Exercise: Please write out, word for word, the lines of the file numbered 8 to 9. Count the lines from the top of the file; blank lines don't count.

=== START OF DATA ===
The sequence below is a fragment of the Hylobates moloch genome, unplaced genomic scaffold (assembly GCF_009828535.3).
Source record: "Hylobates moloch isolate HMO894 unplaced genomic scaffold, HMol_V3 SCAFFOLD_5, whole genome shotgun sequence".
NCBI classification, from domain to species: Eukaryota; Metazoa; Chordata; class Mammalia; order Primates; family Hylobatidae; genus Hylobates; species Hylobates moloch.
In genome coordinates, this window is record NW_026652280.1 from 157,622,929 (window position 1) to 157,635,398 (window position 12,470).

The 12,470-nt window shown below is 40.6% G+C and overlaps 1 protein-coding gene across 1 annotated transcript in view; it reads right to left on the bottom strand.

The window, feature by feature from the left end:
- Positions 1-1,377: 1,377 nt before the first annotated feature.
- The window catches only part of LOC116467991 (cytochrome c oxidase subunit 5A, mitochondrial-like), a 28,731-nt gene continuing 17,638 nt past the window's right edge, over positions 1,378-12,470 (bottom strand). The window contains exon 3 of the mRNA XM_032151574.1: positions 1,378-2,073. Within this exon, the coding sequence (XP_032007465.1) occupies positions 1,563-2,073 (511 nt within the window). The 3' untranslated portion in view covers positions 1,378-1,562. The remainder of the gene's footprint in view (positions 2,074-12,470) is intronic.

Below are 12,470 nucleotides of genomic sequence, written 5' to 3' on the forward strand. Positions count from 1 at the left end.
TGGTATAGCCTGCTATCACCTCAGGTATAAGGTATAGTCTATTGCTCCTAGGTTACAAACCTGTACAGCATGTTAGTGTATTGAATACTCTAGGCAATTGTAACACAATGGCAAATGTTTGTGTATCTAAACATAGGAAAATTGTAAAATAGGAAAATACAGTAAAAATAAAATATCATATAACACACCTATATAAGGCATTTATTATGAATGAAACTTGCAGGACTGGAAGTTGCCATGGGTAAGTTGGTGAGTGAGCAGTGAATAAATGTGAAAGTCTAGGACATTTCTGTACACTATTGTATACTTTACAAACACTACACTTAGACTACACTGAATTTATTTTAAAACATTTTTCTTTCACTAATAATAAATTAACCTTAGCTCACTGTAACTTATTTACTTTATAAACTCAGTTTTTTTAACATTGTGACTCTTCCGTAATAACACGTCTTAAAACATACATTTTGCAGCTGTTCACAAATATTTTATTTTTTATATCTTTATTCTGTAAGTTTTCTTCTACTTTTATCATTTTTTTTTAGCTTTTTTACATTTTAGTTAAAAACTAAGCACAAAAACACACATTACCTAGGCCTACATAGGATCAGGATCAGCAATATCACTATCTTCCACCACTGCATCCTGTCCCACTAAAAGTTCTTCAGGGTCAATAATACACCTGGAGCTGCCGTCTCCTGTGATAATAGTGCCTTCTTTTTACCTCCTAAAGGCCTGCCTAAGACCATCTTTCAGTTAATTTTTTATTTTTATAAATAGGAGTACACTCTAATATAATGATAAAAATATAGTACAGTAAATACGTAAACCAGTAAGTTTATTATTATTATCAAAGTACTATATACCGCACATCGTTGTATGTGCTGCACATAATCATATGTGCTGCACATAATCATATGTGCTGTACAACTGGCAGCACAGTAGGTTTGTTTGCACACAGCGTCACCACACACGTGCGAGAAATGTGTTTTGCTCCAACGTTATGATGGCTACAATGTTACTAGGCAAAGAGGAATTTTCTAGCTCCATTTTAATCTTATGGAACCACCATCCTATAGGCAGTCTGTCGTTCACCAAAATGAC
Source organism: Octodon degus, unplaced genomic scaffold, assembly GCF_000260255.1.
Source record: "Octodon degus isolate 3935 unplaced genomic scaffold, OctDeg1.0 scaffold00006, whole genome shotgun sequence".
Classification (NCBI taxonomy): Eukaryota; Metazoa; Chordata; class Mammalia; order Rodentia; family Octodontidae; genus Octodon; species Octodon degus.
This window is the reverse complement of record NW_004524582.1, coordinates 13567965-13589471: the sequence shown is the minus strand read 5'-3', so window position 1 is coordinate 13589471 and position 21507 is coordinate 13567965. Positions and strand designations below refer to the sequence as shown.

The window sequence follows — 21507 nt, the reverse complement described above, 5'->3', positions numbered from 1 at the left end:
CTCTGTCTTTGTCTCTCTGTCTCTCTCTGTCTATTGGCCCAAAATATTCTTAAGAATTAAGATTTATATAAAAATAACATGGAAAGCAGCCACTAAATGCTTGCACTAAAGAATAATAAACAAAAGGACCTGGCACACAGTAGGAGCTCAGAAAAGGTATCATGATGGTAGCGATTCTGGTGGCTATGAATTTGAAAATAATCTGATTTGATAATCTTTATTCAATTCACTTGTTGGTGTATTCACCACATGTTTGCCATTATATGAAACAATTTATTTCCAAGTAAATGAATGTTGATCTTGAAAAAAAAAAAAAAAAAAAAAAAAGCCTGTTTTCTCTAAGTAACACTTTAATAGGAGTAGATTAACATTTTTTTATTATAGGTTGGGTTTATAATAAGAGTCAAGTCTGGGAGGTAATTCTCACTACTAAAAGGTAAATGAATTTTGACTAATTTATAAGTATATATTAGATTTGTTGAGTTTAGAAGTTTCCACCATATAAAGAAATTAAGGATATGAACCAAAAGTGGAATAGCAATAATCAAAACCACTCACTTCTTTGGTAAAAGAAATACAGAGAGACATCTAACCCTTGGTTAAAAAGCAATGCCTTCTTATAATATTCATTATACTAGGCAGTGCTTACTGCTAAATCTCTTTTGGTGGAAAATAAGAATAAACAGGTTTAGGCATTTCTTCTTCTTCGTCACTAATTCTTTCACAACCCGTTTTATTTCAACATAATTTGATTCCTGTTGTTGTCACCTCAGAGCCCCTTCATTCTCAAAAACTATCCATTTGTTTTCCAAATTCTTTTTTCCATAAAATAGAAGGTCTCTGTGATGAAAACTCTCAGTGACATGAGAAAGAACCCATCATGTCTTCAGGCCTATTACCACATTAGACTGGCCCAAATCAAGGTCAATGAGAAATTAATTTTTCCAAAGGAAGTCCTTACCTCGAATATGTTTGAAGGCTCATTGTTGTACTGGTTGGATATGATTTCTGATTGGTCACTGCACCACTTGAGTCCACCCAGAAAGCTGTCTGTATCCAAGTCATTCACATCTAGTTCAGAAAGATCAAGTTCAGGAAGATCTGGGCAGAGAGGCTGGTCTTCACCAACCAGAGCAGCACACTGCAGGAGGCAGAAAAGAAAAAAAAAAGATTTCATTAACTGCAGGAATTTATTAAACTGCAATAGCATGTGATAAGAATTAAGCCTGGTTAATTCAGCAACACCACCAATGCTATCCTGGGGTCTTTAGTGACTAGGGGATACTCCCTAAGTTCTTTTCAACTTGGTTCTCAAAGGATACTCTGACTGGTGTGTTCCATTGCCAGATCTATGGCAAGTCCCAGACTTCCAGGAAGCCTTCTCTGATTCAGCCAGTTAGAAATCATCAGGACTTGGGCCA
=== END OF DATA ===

- The window catches only part of LOC116467991 (cytochrome c oxidase subunit 5A, mitochondrial-like), a 28,731-nt gene continuing 17,638 nt past the window's right edge, over positions 1,378-12,470 (bottom strand). The window contains exon 3 of the mRNA XM_032151574.1: positions 1,378-2,073. Within this exon, the coding sequence (XP_032007465.1) occupies positions 1,563-2,073 (511 nt within the window). The 3' untranslated portion in view covers positions 1,378-1,562. The remainder of the gene's footprint in view (positions 2,074-12,470) is intronic.

Below are 12,470 nucleotides of genomic sequence, written 5' to 3' on the forward strand. Positions count from 1 at the left end.